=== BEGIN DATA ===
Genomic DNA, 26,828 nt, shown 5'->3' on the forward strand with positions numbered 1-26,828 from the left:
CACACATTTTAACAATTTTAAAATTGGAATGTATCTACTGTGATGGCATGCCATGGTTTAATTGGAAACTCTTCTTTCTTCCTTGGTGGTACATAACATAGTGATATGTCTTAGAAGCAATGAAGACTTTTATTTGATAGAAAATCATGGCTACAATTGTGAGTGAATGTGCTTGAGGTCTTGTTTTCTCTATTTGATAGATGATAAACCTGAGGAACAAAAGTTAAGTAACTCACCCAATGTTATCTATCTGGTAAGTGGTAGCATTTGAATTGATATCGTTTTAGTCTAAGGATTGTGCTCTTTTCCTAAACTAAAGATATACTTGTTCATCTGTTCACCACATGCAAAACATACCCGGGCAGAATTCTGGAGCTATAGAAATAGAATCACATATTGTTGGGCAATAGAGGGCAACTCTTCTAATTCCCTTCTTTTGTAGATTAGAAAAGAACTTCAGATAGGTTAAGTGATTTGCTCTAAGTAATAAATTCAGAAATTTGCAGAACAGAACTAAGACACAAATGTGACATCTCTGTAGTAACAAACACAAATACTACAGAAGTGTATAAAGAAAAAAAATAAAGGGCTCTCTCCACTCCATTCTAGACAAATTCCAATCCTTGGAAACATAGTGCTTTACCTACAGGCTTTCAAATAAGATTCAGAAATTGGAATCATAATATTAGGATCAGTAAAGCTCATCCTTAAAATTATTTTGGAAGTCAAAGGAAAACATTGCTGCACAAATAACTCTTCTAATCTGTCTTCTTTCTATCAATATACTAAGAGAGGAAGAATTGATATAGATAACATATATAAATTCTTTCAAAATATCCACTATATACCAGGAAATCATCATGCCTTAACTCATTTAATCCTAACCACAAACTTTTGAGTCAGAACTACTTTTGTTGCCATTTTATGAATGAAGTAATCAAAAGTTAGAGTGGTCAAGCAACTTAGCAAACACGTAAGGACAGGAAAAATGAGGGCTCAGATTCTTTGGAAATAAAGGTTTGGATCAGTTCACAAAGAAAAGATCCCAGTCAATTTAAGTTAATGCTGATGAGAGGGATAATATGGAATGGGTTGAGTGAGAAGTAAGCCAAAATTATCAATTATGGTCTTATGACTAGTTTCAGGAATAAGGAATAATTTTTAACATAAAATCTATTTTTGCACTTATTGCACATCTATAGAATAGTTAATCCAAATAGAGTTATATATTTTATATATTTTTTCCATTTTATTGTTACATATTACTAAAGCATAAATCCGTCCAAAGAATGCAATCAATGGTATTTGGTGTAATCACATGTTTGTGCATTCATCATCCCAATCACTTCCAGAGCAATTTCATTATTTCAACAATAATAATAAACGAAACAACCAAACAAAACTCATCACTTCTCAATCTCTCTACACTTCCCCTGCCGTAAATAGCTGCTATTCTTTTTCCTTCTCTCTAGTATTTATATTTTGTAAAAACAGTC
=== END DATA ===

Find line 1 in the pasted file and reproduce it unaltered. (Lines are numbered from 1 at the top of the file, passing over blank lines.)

Genomic DNA, 26,828 nt, shown 5'->3' on the forward strand with positions numbered 1-26,828 from the left: